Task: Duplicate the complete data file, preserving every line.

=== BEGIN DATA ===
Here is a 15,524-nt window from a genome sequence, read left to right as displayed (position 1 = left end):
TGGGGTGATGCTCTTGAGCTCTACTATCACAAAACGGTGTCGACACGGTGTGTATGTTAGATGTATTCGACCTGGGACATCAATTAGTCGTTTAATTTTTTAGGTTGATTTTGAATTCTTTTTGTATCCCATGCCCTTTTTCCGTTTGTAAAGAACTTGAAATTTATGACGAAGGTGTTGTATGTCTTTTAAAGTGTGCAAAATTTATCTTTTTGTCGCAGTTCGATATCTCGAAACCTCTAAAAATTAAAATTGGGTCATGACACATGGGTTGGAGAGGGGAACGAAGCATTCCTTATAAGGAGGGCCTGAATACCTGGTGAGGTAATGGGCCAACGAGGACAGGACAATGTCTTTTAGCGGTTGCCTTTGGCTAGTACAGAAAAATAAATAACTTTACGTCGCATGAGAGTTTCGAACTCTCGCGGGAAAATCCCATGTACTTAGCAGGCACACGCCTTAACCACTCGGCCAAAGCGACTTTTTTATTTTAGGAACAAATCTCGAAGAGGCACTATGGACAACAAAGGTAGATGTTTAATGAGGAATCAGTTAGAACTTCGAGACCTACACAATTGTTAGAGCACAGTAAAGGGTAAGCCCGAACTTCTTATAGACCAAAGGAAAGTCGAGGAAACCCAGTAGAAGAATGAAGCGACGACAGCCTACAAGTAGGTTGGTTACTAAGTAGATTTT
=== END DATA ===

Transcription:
Here is a 15,524-nt window from a genome sequence, read left to right as displayed (position 1 = left end):
TGGGGTGATGCTCTTGAGCTCTACTATCACAAAACGGTGTCGACACGGTGTGTATGTTAGATGTATTCGACCTGGGACATCAATTAGTCGTTTAATTTTTTAGGTTGATTTTGAATTCTTTTTGTATCCCATGCCCTTTTTCCGTTTGTAAAGAACTTGAAATTTATGACGAAGGTGTTGTATGTCTTTTAAAGTGTGCAAAATTTATCTTTTTGTCGCAGTTCGATATCTCGAAACCTCTAAAAATTAAAATTGGGTCATGACACATGGGTTGGAGAGGGGAACGAAGCATTCCTTATAAGGAGGGCCTGAATACCTGGTGAGGTAATGGGCCAACGAGGACAGGACAATGTCTTTTAGCGGTTGCCTTTGGCTAGTACAGAAAAATAAATAACTTTACGTCGCATGAGAGTTTCGAACTCTCGCGGGAAAATCCCATGTACTTAGCAGGCACACGCCTTAACCACTCGGCCAAAGCGACTTTTTTATTTTAGGAACAAATCTCGAAGAGGCACTATGGACAACAAAGGTAGATGTTTAATGAGGAATCAGTTAGAACTTCGAGACCTACACAATTGTTAGAGCACAGTAAAGGGTAAGCCCGAACTTCTTATAGACCAAAGGAAAGTCGAGGAAACCCAGTAGAAGAATGAAGCGACGACAGCCTACAAGTAGGTTGGTTACTAAGTAGATTTT